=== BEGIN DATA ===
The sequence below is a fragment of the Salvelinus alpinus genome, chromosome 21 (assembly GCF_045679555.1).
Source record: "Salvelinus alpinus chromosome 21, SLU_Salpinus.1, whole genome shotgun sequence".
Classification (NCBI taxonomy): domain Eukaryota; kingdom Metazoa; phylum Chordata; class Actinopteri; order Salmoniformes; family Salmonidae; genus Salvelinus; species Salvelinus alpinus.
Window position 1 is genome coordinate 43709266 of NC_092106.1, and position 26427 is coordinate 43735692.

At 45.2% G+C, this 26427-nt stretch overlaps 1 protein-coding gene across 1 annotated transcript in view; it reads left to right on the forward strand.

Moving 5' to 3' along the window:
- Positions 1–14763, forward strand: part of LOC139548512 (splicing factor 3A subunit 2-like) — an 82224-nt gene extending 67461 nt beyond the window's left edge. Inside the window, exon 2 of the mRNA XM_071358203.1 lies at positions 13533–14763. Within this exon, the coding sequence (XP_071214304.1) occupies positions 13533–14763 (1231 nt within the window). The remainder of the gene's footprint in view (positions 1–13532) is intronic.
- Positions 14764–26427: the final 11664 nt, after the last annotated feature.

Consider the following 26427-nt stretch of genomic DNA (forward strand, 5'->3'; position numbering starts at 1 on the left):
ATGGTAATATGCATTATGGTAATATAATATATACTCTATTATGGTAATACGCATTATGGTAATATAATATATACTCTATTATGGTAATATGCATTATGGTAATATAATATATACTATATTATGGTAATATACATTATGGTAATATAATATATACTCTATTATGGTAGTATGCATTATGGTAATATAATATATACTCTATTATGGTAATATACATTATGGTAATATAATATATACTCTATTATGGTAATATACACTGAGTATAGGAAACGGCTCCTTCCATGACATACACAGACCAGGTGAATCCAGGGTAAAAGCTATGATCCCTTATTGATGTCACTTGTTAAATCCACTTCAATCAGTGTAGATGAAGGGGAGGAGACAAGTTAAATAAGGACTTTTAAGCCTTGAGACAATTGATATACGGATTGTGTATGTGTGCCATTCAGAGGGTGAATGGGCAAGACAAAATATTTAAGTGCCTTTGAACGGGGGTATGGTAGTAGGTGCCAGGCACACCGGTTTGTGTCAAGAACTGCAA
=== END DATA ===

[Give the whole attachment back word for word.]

The sequence below is a fragment of the Salvelinus alpinus genome, chromosome 21 (assembly GCF_045679555.1).
Source record: "Salvelinus alpinus chromosome 21, SLU_Salpinus.1, whole genome shotgun sequence".
Classification (NCBI taxonomy): domain Eukaryota; kingdom Metazoa; phylum Chordata; class Actinopteri; order Salmoniformes; family Salmonidae; genus Salvelinus; species Salvelinus alpinus.
Window position 1 is genome coordinate 43709266 of NC_092106.1, and position 26427 is coordinate 43735692.

At 45.2% G+C, this 26427-nt stretch overlaps 1 protein-coding gene across 1 annotated transcript in view; it reads left to right on the forward strand.

Moving 5' to 3' along the window:
- Positions 1–14763, forward strand: part of LOC139548512 (splicing factor 3A subunit 2-like) — an 82224-nt gene extending 67461 nt beyond the window's left edge. Inside the window, exon 2 of the mRNA XM_071358203.1 lies at positions 13533–14763. Within this exon, the coding sequence (XP_071214304.1) occupies positions 13533–14763 (1231 nt within the window). The remainder of the gene's footprint in view (positions 1–13532) is intronic.
- Positions 14764–26427: the final 11664 nt, after the last annotated feature.

Consider the following 26427-nt stretch of genomic DNA (forward strand, 5'->3'; position numbering starts at 1 on the left):
ATGGTAATATGCATTATGGTAATATAATATATACTCTATTATGGTAATACGCATTATGGTAATATAATATATACTCTATTATGGTAATATGCATTATGGTAATATAATATATACTATATTATGGTAATATACATTATGGTAATATAATATATACTCTATTATGGTAGTATGCATTATGGTAATATAATATATACTCTATTATGGTAATATACATTATGGTAATATAATATATACTCTATTATGGTAATATACACTGAGTATAGGAAACGGCTCCTTCCATGACATACACAGACCAGGTGAATCCAGGGTAAAAGCTATGATCCCTTATTGATGTCACTTGTTAAATCCACTTCAATCAGTGTAGATGAAGGGGAGGAGACAAGTTAAATAAGGACTTTTAAGCCTTGAGACAATTGATATACGGATTGTGTATGTGTGCCATTCAGAGGGTGAATGGGCAAGACAAAATATTTAAGTGCCTTTGAACGGGGGTATGGTAGTAGGTGCCAGGCACACCGGTTTGTGTCAAGAACTGCAA